Reprogramming yourself in abuse recovery

Not many people truly understand the enormous undertaking that is abuse recovery. They cannot relate to the heartbreak of it, especially when not in a parental or romantic setting. I was talking to someone the other day who – like me when it happened to me – was accused of having a crush on her boss. It is the only explanation people have for the intense emotional responses. Believe me, I never had a crush on my narcissistic boss, but he did elicit extreme emotional responses.

Once you leave an abusive situation, people just assume you are “over it”. And if you are not, than you should pull yourself together, and get over it.

Oh, if only it was that simple. I would pick that over the reality of abuse recovery any time.

The reality is that abuse leaves us devoid of a sense of self. Our bodies and minds have been taken over, and our responses to life are totally skewed. When I cut contact with my parents, I barely knew myself. Not in the way that I now know myself.

I have learned to know and understand my strengths and weaknesses. Not the made up ones that my family had me convinced of, but the actual real ones. I found my passion and made it my business. I found true loving friendships, and created a new family around me. I finally started taking care of myself, and even if I am still learning and healing, I have built myself a life of happiness, love and kindness.

Life with the Wrong Operating System

See, when you are the target of an abuser they reprogram your thinking. The problem is that their program does not correspond with your wiring. They will convince you that your strengths are your weaknesses and your weaknesses you strengths. And all the while you are wondering why you are “failing at life”. You wonder why your body and mind are not responding in “the normal way”.

Just because you leave your abuser, doesn’t mean all their programming magically disappears. It just means that you now stand a chance to reprogram yourself in a way that works with your mind, body, personality and passions. With the abuser out of the picture, you can do this without their constant attempts to sabotage your healing (they’ll still try mind you).

The Journey to Yourself

Rebuilding yourself like this is heart wrenching. You have to confront every part of yourself, the bad, the scary, the downright annoying… but also the good, the innocent, the lost love of our own beautiful self. It is no easy journey, but it is SO worth the effort!

So, step out on your own journey. Share your bad and good days with fellow travelers. They understand this journey like no-one else does. Sharing your story and reading those of others, is the best power-up for your journey.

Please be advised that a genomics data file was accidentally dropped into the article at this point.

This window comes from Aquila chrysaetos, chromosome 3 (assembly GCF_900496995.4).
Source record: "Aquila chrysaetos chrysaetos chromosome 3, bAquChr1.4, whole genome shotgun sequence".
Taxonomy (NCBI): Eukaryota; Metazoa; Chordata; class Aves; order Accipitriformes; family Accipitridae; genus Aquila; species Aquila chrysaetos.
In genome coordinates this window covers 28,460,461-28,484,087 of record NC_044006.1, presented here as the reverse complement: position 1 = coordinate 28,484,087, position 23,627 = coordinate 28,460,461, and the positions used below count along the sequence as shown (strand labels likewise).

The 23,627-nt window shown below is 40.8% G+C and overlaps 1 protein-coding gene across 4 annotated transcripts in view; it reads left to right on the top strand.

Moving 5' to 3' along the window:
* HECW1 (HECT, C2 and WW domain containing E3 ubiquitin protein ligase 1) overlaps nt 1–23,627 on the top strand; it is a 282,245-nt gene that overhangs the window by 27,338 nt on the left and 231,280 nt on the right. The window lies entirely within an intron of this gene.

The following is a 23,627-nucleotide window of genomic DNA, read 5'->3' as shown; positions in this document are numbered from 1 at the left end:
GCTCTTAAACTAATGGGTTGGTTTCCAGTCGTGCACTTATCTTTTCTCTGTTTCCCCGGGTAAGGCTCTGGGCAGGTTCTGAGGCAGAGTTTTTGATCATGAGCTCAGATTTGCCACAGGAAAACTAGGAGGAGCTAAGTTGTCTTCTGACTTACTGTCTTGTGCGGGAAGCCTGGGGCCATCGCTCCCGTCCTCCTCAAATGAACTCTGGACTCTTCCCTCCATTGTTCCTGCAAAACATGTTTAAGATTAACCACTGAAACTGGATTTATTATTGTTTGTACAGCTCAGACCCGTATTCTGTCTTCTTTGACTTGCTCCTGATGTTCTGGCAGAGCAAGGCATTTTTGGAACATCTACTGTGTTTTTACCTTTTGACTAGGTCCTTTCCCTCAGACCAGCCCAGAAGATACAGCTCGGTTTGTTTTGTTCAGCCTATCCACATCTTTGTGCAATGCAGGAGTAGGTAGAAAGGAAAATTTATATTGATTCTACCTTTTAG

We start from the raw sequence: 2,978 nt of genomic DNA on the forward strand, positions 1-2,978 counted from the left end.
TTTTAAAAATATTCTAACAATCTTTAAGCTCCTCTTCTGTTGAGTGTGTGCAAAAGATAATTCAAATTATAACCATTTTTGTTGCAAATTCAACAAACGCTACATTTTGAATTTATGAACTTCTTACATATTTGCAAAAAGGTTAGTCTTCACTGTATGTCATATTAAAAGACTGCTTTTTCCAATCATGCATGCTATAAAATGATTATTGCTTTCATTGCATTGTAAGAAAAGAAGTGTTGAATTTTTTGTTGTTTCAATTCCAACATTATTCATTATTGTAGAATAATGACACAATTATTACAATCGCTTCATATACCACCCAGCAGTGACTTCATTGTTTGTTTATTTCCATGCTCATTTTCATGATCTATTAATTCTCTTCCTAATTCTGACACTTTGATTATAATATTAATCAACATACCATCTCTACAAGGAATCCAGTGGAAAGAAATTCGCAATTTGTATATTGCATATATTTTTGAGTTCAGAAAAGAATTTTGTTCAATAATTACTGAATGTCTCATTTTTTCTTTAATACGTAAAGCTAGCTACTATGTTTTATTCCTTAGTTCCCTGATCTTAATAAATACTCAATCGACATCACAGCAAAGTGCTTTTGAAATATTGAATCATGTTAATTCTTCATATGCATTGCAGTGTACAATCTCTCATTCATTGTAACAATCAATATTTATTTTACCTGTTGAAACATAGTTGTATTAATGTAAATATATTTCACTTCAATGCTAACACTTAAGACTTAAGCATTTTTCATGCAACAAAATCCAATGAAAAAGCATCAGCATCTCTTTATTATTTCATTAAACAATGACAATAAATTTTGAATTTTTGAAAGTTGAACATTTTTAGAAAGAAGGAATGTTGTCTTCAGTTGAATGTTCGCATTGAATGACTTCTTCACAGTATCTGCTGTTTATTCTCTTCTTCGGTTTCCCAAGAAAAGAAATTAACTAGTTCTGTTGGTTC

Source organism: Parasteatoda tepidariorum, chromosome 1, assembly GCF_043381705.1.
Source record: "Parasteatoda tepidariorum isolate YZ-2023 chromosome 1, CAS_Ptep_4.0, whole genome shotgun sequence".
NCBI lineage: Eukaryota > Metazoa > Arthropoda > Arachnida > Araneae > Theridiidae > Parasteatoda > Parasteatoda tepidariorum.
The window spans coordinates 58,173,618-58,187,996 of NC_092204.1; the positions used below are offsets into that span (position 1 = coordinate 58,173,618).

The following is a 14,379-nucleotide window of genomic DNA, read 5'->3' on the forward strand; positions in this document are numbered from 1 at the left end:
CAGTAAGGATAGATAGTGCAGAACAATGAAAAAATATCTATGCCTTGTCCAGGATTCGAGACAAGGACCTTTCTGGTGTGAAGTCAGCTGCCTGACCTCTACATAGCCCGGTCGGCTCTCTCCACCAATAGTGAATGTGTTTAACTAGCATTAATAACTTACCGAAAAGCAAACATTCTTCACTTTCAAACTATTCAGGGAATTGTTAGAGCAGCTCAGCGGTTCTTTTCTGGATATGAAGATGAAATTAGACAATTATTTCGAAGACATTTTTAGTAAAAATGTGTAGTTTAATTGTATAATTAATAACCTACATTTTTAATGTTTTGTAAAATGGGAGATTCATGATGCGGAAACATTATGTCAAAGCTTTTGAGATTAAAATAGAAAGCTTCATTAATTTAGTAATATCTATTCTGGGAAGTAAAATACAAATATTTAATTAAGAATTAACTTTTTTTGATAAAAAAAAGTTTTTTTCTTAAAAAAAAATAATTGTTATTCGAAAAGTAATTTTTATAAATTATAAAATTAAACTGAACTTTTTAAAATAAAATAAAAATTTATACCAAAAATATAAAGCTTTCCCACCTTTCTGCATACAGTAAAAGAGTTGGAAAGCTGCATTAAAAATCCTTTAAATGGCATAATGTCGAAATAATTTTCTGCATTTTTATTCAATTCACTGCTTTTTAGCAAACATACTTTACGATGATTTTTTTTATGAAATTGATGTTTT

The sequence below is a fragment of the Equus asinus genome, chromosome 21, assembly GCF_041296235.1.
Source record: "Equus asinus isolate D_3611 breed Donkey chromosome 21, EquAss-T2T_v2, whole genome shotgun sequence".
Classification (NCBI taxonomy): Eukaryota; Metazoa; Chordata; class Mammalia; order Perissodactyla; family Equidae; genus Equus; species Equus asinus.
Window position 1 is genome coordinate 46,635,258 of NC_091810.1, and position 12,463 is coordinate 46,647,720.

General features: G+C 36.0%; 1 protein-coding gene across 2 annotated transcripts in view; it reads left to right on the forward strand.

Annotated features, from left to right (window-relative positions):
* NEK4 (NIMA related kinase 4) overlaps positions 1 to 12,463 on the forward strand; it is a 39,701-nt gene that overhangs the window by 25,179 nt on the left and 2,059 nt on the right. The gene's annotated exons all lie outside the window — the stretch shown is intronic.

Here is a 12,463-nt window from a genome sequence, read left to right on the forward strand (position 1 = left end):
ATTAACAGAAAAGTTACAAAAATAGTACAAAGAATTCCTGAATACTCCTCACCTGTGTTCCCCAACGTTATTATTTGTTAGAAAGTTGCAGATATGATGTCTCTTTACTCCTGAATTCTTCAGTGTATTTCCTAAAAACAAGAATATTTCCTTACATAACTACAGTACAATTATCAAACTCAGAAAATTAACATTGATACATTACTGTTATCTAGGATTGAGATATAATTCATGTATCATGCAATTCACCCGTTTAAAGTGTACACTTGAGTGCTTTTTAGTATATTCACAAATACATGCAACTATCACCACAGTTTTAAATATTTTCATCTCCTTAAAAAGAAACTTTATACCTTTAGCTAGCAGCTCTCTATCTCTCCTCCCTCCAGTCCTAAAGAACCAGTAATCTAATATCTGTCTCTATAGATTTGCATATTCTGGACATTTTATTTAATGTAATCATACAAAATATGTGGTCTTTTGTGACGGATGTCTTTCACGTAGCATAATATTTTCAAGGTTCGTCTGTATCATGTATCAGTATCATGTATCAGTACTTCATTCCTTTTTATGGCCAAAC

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Having gained experience while working for a variety of European non-profits, I am proud to now work with SwanWaters. My connection with the website is not only professional. I am glad to tap into my personal experiences to help those who are living in toxic relationships whether with parents, partners or in their professional life. We need to make the world more aware of the devastating effects of emotional abuse and help more people on their way to heal and thrive.

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Not many people truly understand the enormous undertaking that is abuse recovery. They cannot relate to the heartbreak of it

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  1. Profile photo of Breezie

    March 25, 2016 at 6:38 pm

    I enjoy articles like this. The only problem I have is, what do you do when both parents are abusive narcissists, and your very foundation was distorted from birth? It is overwhelming and just plain tiresome.

    • Profile photo of Monkey

      March 25, 2016 at 8:36 pm

      I know where you’re coming from! I learned a lot by going back to how other adults in my life were when I was a kid. Luckily I had some really positive role models too, especially as a teenager (I think that quite possibly saved my life).
      It really is overwhelming, sometimes it does feel like it will never stop. I need to remind myself sometimes that everybody is on an endless journey called life. It is just that we all have different challenges and lessons to learn.
      For me the drive to keep going is the knowledge that my mother had a tough childhood too, but she chose not to face the overwhelming prospect of healing. Instead she paid that pain forward by inflicting it on us. I refuse to do the same to the people in my life. It is hard, but it can be done.
      Hang in there Breezie,


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